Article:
Sports sponsorship is big business, but it isn’t easy. OpenSponsorship wants to change that with a web-based platform that automates the matchmaking between brands, agents, teams, sports athletes, and esports athletes.

In essence, the startup makes it easier for brands to search through a database of athletes and find one with the right profile. New York-based OpenSponsorship provides that information at a glance, from the number of social media followers to the athlete’s favorite brands and their target audience.

If the brand owner likes a particular athlete, they can click on a button to communicate with that athlete’s agent. There are already more than 2,500 athletes, teams, and events in over 40 countries listed in the database, said Alexis Valerio, head of business development, in an interview with VentureBeat.

“We’re connecting brands to the talent,” Valerio said. “I used to have to do this manually, and it took so much time.”

OpenSponsorship believes that sports sponsorships are one of the most underused social medial marketing tools. Catalyst Public Relations said in a study that sports fans who follow their favorite athletes on social media are 55 percent more likely to purchase a brand if an athlete mentions it on Facebook or Twitter.

Brands can post campaigns on the site, and athletes can bid to participate. Pert, the shampoo company, is willing to pay $5,000 for an athlete to use their shampoo and promote it. There are less expensive options, as well.

“Smaller companies think they don’t have enough of a budget, but they can use this to find out if that’s true,” Valerio said.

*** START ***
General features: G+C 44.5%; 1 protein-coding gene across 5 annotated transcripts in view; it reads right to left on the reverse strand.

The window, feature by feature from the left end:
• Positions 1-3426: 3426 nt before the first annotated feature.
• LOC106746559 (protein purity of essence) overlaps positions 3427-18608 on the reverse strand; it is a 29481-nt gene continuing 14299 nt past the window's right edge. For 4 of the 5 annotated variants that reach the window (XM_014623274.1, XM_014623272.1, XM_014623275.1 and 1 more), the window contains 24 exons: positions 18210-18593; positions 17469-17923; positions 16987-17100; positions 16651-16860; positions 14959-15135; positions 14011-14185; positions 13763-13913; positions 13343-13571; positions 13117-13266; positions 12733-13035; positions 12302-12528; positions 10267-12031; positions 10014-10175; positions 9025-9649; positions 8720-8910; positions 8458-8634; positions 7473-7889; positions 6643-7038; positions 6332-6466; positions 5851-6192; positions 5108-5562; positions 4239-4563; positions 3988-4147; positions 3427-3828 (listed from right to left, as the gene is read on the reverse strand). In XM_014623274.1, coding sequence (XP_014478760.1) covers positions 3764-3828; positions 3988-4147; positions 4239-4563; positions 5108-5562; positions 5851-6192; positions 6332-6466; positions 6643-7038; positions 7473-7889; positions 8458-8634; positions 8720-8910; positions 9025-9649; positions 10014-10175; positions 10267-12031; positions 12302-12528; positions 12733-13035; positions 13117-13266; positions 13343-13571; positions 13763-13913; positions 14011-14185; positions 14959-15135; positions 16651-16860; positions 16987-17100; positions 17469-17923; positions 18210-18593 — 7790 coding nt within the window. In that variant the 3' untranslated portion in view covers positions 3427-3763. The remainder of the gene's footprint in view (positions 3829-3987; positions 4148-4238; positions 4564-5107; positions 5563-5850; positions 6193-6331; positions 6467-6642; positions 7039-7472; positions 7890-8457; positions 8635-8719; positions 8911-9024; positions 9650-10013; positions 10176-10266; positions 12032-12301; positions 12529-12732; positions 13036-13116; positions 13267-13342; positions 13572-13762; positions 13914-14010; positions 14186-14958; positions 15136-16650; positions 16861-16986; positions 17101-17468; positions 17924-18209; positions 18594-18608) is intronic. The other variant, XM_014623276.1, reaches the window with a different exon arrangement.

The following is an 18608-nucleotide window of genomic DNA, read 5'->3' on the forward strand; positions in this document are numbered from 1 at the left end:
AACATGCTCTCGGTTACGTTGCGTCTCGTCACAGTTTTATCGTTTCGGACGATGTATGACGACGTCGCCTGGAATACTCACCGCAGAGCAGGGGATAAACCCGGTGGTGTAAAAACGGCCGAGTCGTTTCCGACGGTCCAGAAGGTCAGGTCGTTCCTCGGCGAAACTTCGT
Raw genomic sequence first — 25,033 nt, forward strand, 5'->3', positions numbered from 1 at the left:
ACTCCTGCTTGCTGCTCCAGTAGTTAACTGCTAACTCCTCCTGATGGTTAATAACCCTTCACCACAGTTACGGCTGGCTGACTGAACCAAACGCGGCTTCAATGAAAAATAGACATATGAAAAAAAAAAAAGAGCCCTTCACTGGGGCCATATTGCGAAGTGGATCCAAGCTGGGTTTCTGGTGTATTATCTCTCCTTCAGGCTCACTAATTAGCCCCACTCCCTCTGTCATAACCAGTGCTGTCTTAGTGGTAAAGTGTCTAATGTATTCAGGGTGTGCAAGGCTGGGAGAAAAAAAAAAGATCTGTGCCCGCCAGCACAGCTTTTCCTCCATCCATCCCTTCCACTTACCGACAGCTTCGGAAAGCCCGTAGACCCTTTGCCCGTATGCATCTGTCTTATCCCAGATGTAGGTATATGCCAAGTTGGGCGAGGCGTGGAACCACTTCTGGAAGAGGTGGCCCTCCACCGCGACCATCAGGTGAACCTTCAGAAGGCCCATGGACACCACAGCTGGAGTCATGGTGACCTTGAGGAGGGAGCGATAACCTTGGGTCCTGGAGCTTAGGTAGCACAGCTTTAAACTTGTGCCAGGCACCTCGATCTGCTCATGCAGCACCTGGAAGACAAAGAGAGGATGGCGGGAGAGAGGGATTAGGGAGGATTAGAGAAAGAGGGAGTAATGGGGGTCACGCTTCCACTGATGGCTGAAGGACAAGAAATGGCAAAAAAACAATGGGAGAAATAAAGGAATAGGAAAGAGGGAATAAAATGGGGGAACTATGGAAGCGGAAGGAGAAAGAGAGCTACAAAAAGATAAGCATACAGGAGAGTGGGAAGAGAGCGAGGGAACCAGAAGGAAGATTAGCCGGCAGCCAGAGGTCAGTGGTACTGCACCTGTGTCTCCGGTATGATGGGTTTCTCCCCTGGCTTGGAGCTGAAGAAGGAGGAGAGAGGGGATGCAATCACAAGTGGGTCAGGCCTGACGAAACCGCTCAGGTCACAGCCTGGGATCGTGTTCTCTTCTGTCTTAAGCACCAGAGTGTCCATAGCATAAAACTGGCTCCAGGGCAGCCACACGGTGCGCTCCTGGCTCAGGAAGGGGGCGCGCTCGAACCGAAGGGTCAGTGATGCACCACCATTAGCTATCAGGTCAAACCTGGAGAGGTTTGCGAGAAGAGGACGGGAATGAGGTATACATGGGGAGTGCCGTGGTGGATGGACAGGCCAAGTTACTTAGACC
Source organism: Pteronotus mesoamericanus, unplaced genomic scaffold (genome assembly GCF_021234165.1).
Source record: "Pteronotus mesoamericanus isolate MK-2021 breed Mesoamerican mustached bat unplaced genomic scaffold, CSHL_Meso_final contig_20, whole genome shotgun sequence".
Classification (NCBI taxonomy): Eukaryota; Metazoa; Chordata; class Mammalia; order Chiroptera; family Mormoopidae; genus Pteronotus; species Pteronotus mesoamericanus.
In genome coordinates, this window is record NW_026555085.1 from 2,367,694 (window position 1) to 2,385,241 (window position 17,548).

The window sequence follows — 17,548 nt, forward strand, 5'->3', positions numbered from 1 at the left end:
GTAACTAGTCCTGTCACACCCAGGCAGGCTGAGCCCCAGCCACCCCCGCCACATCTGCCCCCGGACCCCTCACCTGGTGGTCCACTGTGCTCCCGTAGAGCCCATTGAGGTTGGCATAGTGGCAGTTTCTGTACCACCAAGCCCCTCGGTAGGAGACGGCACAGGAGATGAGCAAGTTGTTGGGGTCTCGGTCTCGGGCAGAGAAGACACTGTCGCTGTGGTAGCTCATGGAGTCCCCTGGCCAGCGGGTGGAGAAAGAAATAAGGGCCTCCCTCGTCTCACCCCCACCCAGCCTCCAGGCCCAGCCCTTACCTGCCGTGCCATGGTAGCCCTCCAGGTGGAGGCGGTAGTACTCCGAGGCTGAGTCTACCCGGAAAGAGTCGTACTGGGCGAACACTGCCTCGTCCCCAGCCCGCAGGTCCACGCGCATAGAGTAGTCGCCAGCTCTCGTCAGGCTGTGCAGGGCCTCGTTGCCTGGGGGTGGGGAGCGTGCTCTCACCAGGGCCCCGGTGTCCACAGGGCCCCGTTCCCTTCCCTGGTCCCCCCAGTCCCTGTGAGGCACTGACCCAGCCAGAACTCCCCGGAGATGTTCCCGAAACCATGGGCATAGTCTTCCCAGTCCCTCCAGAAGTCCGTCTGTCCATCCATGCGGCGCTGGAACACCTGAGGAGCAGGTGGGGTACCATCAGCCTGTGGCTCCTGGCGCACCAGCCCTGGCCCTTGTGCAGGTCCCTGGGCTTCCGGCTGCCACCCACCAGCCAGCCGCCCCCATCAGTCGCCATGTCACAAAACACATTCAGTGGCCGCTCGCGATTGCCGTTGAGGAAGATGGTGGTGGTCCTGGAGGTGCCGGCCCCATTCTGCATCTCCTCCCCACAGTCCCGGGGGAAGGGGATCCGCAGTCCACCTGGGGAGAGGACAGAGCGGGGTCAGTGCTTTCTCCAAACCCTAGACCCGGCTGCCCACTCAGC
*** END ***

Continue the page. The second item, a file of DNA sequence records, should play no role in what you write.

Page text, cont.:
The company was founded by Ishveen Anand, CEO, and Nick van der Meulen, chief technology officer.

“It’s time that brands of all sizes and budgets start benefiting from partnering with sports the same way that the Fortune 500 have for years,” said Anand, in a statement. “With the launch of new sports like esports and opening up offices in new geographies, we want every brand, of any budget to enjoy working with an athlete with OpenSponsorship.”

Athletes or their agents can register a person or an entire team. OpenSponsorship vets the registrants. At a glance, you can see an athlete’s age, gender, popularity by country, followings on various social media, and fees for certain kinds of endorsements. It will show whether the athlete is married, has kids, drinks alcohol, engages in hobbies, or has certain interests or favorite charities.

OpenSponsorship is based in New York, and the development team is in London. The company has 10 employees, and it has raised $1.1 million in funding from RadiantVC, Rosecliff VCGeltVC, 500 Startups, and a number of angels, including Peter Kellner, Steve Bennet, Kirat Anand, and Tanveer Ali.

OpenSponsorship handles the contracts, terms and conditions, and other paperwork. The talent isn’t paid until the deal is complete. The platform works well with sports athletes, and it is also getting exposure among esports athletes, or those who get paid to play competitive video games. You could see how it could also work with other kinds of influencers who are paid to market to specific audiences.

OpenSponsorship added Twitch to the media channels that it is tracking, so brands can now sponsor for product placement, social mentions, and branding.

OpenSponsorship matches sports and esports athletes with brands that want promotional spokespeople.

Above: OpenSponsorship matches sports and esports athletes with brands that want promotional spokespeople.

Image Credit: OpenSponsorship